By Shivani Banfal
In a new wave of human rights activism, young activists are rising up, taking action, and calling for change. From gun violence and police brutality to sexual violence and harassment, youth activists have become the faces at the front lines of multiple human rights issues.
In April, I had the opportunity to see these youth activists in action, as well as work with and mentor a few at the UN’s Youth ECOSOC Forum. The ECOSOC Youth Forum brings youth leaders from around the world to the UN Headquarters in New York. It is a platform for youth to engage in dialogue with Member States, politicians, and NGOs. At the forum, both youth and adults contribute to economic and social policy formation.
Held on April 8th and 9th, the Forum included over 1000 youth advocates and guests from around the world. It provided a unique platform for young people to discuss their vision of the Sustainable Development Goals (SDGs), make their voices heard to government officials, and contribute to the upcoming UN meetings, including the High-Level Political Forum and the SDG Summit in September.
Upon entering the UN, I couldn’t ignore the hundreds of young people walking about the grounds and buildings, ready to achieve all of the Sustainable Development Goals. Watching all of the students passionately interacting to make change, I could hear UN Secretary-General António Guterres’s call to action from earlier playing in my head: “It is your future, your livelihoods, your freedom, your security, your environment. You do not, and you must not, take no for an answer.”
Each participant from around the world voiced their hopes, aspirations, and concerns about their future. The Forum’s theme of “Empowered, Included, and Equal” was in line with the strategy of these youth participants who were seeking to strengthen their efforts within the UN system by placing themselves at the front and center of the global development agenda.
Out of all of the sustainable goals, it was clear that one stood out among all of them. All of the participants seemed to view education as central to their needs to build a sustainable world for all.
I watched as my mentees and the thousands of participants sat in the UN Council Chambers, calling for the need for immediate change. They presented statistics showing that 1.2 billion young people around the world cannot achieve their potential if they do not have access to basic rights, especially education. They informed us of how unsurprising it is that while more than 260 million children are out of school globally, 64 million young people are unemployed and 145 million are living in poverty.
As I participated in smaller plenary and breakout sessions with my mentees and other groups, our conversations consistently returned to the centrality of education. It was constantly on their minds at the sessions and in hallway chats. SDG 4 (ensuring equitable and inclusive quality education for all) will be under review at this year’s High-Level Political Forum, where countries will take stock of the progress they have made on education.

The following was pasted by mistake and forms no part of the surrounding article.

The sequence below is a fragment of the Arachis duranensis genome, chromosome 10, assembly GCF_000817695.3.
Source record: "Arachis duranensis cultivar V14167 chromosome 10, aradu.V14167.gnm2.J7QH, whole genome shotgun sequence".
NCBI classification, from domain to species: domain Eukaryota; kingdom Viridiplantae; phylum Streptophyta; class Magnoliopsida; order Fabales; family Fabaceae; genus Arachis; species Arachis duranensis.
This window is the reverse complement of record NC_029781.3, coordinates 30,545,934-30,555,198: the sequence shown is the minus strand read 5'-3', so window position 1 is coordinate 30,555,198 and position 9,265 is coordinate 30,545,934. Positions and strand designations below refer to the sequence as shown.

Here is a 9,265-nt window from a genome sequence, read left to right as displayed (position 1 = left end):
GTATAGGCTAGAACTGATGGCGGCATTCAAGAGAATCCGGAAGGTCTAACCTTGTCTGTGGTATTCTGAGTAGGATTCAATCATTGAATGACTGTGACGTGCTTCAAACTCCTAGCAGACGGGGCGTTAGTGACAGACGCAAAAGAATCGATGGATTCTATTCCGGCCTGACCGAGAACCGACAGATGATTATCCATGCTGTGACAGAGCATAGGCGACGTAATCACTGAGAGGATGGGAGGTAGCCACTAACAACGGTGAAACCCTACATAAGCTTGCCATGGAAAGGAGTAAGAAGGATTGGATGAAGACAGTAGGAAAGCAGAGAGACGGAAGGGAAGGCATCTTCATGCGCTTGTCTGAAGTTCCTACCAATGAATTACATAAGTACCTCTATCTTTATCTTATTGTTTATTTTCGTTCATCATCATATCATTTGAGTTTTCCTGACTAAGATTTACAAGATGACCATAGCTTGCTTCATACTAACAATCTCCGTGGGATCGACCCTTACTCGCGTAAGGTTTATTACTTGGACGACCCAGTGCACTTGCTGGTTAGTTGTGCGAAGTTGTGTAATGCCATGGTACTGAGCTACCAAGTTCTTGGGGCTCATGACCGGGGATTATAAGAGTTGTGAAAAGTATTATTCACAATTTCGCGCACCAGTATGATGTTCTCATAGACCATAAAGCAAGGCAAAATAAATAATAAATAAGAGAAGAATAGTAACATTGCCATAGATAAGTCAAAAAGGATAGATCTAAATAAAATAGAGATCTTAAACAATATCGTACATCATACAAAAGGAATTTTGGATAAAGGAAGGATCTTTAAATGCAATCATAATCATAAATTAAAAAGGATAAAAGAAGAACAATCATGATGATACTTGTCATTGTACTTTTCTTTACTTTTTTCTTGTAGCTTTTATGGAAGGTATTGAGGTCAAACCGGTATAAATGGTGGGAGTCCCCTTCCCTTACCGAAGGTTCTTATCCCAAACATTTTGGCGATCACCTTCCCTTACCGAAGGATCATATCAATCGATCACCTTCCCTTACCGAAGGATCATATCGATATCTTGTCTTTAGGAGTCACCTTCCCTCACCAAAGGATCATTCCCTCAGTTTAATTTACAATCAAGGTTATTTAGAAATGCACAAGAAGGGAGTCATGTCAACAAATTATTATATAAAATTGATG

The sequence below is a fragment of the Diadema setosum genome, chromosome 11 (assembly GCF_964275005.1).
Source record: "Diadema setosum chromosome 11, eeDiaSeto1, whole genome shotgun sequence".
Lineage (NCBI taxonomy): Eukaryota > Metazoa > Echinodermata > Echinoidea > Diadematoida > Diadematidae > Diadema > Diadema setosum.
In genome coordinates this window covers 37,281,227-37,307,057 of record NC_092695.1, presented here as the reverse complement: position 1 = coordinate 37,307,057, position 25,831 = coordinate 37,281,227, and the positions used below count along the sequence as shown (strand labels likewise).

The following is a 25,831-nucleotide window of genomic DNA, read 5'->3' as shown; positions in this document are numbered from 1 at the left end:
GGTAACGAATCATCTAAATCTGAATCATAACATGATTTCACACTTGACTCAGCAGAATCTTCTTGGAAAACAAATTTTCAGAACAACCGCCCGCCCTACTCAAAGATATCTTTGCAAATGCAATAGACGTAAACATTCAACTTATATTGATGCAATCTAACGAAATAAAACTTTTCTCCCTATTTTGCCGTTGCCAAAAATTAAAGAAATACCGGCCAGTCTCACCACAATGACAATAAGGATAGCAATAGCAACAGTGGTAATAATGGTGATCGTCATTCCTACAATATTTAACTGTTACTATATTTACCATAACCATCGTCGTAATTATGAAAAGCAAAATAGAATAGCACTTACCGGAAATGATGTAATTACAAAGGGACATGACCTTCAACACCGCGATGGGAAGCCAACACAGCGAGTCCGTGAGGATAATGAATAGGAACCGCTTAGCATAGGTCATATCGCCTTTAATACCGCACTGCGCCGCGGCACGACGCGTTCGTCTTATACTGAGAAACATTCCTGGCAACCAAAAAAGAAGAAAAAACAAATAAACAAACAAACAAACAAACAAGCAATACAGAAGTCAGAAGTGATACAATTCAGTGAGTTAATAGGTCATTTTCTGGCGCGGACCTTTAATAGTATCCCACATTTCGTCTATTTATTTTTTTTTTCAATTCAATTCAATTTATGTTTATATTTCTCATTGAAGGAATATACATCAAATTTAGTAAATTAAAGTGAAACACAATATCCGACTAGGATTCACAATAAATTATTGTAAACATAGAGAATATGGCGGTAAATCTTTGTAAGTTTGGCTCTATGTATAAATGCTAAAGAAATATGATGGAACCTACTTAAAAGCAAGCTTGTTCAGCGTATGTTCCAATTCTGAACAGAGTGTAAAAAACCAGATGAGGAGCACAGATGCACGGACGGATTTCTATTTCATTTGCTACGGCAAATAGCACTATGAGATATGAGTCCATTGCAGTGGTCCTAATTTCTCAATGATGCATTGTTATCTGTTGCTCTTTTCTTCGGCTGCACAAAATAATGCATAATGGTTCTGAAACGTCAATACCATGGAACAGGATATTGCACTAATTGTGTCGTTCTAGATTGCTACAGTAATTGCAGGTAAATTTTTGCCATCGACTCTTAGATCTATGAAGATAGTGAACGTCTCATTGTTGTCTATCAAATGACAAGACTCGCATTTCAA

But more importantly, education is central to achieving all the SDGs. From ensuring that children are ready for work in the job markets of the future, to achieving gender equality, affecting climate action, and building peaceful societies, education is critical to development and getting it right is key.
At the Interactive Roundtable on Youth 2030: Working with and for Young People, ministers of youth affairs from many countries, including Global Partnership for Education countries like such as Sierra Leone and the Gambia, emphasized their ongoing initiatives to provide free education with a focus on gender equality.
As I continued through multiple sessions and seminars, education came up everywhere. During a break-out session on the Asia and the Pacific region, the moderator asked participants to share their three main concerns in the region. ‘Education’ stood out as the issue of greatest concern.
As the days continued on, all of my experiences had me thinking of student activists throughout history, such as the nine black students who desegregated Little Rock Central High School or the four freshmen from North Carolina A&T State University who staged a lunch counter sit-in in Greensboro, North Carolina. Currently, teens have been the driving force of the Black Lives Matter movement in the US and the Parkland shooting victims are driving efforts for gun control.
I left the forum feeling like my mentees were my equals and as young as they were, they were ready to take on all of the world’s issues. They proved to me that commentators and leaders should stop shaming them for having political voices, even if they think youth are too young or naïve to have them.
ECOSOC reinforced my belief that by inviting kids into the world of politics and showing them that everyone has a civic voice, change can happen on a global scale.
As a teacher, are you engaging with your students on the issues that they think are important? Have you asked them why they stand for or against certain principles? Why they agree or disagree with what politicians are doing? Do your students have an outlet for their voices and ideas on issues related to human rights? What are the ways we can engage with them to provide opportunities for activism?